Andreas Löwenstein, CEO of what was Marenco Swisshelicopter, addressed a crowd Feb. 1 at the company’s new headquarters in Wetzikon, Switzerland: “We are stepping away from an engineering company. We were an engineering company. And we are becoming — I would say, ‘today,’ — a full-fledged helicopter manufacturer. And this, we have to mark.”
The company chose to mark the occasion by doing away with “Marenco Swisshelicopter.” The name was too long, it said. People from some countries found it difficult to pronounce. Thus, the company that has been developing the same helicopter for nearly 10 years with delayed certification targets has been replaced.
Now there is Kopter, spelled with a “K” to make evident the company’s roots. Löwenstein said with conviction that the SKYe SH09 (the single-engine helicopter that kept its name) will be certificated by EASA next year, aimed for the first quarter.
In 2011, the company was hoping to have certification activities completed by 2015 or 2016. But then 2016 came, and what was then Marenco readjusted its aim for certification in 2017. Then it was March 2017, and newly appointed Löwenstein, who took over after CEO Martin Stucki left, readjusted aim once again for a 2018 certification.
But now, the Kopter team is aiming for the first quarter of 2019, with FAA certification following no more than eight months later.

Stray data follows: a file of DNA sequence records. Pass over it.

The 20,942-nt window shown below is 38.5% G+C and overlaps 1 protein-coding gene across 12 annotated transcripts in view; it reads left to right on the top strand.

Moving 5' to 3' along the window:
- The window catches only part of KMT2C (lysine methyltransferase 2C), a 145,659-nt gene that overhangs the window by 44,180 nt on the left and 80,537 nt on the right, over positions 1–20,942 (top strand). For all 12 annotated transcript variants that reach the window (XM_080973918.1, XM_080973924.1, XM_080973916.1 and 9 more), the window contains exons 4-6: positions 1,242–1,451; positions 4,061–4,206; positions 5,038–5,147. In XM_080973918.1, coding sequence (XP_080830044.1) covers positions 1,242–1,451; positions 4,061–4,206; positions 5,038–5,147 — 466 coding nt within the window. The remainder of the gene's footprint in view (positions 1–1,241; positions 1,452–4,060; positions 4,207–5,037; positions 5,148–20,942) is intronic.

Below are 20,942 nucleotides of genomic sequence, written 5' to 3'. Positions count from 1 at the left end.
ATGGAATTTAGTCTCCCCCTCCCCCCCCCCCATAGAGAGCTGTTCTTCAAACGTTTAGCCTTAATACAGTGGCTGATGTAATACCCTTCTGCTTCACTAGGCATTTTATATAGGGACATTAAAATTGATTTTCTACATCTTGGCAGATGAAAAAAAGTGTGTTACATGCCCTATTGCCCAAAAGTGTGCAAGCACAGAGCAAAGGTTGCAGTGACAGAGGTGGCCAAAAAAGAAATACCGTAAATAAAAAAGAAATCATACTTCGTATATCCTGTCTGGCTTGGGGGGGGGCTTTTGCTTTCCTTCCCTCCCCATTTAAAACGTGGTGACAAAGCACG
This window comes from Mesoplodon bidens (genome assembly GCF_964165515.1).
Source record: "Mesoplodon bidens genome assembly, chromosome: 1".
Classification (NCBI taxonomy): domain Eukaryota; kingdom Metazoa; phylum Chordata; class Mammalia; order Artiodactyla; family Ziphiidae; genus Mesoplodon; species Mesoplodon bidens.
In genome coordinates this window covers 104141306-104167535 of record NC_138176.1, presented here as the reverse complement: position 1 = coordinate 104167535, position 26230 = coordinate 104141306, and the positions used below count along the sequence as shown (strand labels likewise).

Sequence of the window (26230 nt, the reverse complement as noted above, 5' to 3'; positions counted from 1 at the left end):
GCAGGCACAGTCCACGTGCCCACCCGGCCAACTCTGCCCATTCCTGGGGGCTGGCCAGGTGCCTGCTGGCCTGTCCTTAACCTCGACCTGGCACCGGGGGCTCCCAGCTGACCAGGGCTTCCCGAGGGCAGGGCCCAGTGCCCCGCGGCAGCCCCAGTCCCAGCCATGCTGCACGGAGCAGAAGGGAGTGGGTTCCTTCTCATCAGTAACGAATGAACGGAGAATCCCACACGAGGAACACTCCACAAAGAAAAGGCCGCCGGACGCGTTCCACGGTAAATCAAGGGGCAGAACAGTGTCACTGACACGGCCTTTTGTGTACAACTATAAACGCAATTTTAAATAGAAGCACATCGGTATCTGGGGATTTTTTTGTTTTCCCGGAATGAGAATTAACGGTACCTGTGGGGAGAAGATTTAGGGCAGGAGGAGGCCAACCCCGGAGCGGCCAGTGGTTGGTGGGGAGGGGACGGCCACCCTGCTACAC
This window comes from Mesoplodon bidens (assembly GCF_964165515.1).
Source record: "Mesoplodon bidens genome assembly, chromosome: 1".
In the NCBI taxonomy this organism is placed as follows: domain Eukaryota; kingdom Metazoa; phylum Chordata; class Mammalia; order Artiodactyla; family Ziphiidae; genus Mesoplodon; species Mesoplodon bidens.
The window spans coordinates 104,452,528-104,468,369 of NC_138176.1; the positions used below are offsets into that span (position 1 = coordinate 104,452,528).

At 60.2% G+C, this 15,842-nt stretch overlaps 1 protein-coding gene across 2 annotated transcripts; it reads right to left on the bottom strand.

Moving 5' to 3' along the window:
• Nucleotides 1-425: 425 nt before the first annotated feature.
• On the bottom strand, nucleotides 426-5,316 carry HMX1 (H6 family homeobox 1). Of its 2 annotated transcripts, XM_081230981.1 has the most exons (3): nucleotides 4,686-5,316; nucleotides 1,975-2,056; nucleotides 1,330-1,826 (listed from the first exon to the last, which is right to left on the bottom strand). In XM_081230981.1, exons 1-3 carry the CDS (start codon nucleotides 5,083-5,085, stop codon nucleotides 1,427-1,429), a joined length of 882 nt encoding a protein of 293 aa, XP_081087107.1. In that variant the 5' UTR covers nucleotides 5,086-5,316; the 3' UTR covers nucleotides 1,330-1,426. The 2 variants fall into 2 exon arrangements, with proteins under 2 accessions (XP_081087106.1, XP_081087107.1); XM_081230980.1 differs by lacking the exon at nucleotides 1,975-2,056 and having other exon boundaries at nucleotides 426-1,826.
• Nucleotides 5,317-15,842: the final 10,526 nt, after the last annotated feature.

Is the industry taking Kopter seriously this time? CTO Michele Riccobono told R&WI that it is. Proof lies, he said, in the fact that the industry is approaching the company, wanting to be part of the program. Operators are wondering how to order, and vendors are wondering if Kopter is looking for partnerships.
Löwenstein said Kopter believes that if its current volume of orders continues as it is, the first two or three years of aircraft will be sold out. Kopter has received 27 firm orders with down payments, and 19 more are contingent on certification. Löwenstein said the company also has 120 letters of intent.
In 10 years, Löwenstein expects Kopter to be one of the top three OEMs in the civil market. The SH09 is to compete with the Leonardo AW119, Bell Helicopter 407, and Airbus Helicopters H130 and H125.
The down helicopter market has not discouraged him. The SH09 is not concerned with the oil and gas segment, Löwenstein said. The helicopter industry is also a cycle, he continued.
“’Cycle’ means down cycle, but after the down cycle, you have always an up cycle,” he said. “We are not the only ones to see and to believe that we are now in front of the upside.”
Another reason for his confidence is that he believes the SH09 fills a gap. Existing products in the single-engine market, Löwenstein said, were developed in the 1970s and 1980s.
“Every change of the fleet in this segment, depending on the countries where you are, is somewhere between 20 and 25 years. So there’s a huge replacement market and replacement need,” he said. “What we believe in is that operators, once they feel that this aircraft is really delivering a difference, they will start replacing the fleet with our aircraft.”
A drawback to a single-engine, however, is EASA rules. Right now, the emergency medical services (EMS) market in Europe is off limits for the SH09 due to EASA single-engine operations rules. The Kopter team thinks EASA could be reconsidering those contraints.
Kopter’s SH09 will be on display at its booth (N4615).